The anthropologic and biologic prediction encompasses the middle time frame of millions to hundreds of millions of years. Richard Leakey notes that the fossil record shows species become extinct or perhaps evolve to a new species over millions of years. His theory that Homo sapiens evolved to cooperate supports the short and midterm path forward – progressive integration, moral growth, increasing knowledge, and finally societal evolution. Evolved man then may become Fred Kohler’s societal organism, in which each human is dependent on the social structure.  If Pierre Teilhard de Chardin is right, mankind will become planetized. Humanity’s flourishing may lead to one significant negative – the extinction of other species and the reductions in new species unless Gaylord Simpson is correct that mankind will embrace the unity of life. Our generation’s obligation then is to advance morality, local and global integration, and respect for all living things.

The cosmological understanding of the future of the universe dominates our understanding of humanity’s long term destiny – that is beyond a billion years. Homo sapiens or our successor species will likely migrate into the galaxy over millions of centuries, bringing with them evolving or artificial intelligence. By then our descendants should be well-prepared to interact with any other intelligent species they encounter and to maximize control over the cosmic environment. Biologically we must expect the hominid tree will eventually branch into several or many new species or become mechanically hybrid. Hoyle’s shared consciousness may appear during this period permitting cooperative rather than competitive relationship. We can only guess the future of man’s descendants during the passage of later cosmological decades, but  an integrative mental capacity seems the best outcome. Perhaps the universe will develop into a single “mind” that can extend life through the Degenerate and Black Hole Ages and manufacture viable offspring universes in which future life forms can escape and continue.

The long term future of humanity dwarfs the significance of our individual lives, and of course each person’s meaning must be more immediate and tangible; that is the subject of future blogs. The importance of the current analysis is two-fold: (1) as a guide to our duty in creating the best possible destiny for man, and (2) as a component of the cosmic level of ethics.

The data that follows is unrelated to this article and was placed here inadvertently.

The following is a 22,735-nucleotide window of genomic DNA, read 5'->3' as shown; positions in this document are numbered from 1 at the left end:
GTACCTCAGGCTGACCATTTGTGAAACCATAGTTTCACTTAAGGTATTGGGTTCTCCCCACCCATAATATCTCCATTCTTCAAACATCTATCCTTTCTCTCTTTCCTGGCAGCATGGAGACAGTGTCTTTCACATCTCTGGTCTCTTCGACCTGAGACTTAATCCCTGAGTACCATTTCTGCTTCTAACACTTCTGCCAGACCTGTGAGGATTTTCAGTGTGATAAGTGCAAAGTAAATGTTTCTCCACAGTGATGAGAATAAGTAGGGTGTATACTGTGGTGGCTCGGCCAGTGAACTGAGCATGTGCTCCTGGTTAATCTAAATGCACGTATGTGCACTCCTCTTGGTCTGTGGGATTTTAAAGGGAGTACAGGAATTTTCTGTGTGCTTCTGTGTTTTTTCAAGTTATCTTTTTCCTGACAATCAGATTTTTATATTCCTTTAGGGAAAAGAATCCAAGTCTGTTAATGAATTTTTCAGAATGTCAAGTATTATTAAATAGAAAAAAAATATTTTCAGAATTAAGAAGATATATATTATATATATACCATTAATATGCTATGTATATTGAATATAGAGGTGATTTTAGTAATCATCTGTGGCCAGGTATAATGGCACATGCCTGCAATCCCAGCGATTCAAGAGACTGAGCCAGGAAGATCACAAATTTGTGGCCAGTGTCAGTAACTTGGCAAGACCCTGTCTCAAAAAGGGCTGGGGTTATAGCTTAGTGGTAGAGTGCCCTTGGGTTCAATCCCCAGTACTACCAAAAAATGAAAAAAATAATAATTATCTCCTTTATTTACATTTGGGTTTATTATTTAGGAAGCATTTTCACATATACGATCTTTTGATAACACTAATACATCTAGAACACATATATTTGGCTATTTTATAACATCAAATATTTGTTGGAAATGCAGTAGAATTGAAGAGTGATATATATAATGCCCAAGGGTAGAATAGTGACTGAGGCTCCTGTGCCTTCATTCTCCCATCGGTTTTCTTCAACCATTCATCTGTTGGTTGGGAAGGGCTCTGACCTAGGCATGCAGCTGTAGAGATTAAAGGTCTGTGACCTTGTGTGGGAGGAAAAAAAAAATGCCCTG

First, our duty assumes, I believe correctly, that we have free will – human destiny will be what we choose it to be. Hopefully man will understand those duties fall into the following order of timing and importance: (1) prevention of our extinction and the extinction of other species, (2) progression towards world peace and a democratic, global federation of nations respectful of human dignity, and (3) devotion to morality (kindness), self-perfection, learning (especially scientific), and cooperation. Second whether one believes in God or not, the study and contemplation of the destiny of mankind and of the universe is one means to fulfillment of the level of ethics related to ultimate reality (see posts 12/28/18 and 12/31/18 on this site) that transcends the limits of one’s individual life.

Next time we will summarize the results of our exploration of free will, fate, and human destiny before leaving this section.


“For things will never be perfect, until human beings are perfect – which I don’t expect for quite a number of years.” – Sir Thomas More, Utopia.

In the last twenty blogs we have looked at human destiny as understood by about two dozen experts and sources covering religion, history, philosophy, science, and technology. In this blog and the next we will try to draw together the various elements into an admittedly speculative and mostly hopeful vision of humanity’s future. The reader may have noted that this subject is not found in most philosophy textbooks and wondered why I allotted so much space to it. My answer is simple – it seems to me that if we grant life is worth living, then it must offer the possibility of meaning on a larger scale than one brief life in one unmemorable time. Human destiny is the stage upon which cosmic meaning is to be found. Let’s look at what we have uncovered.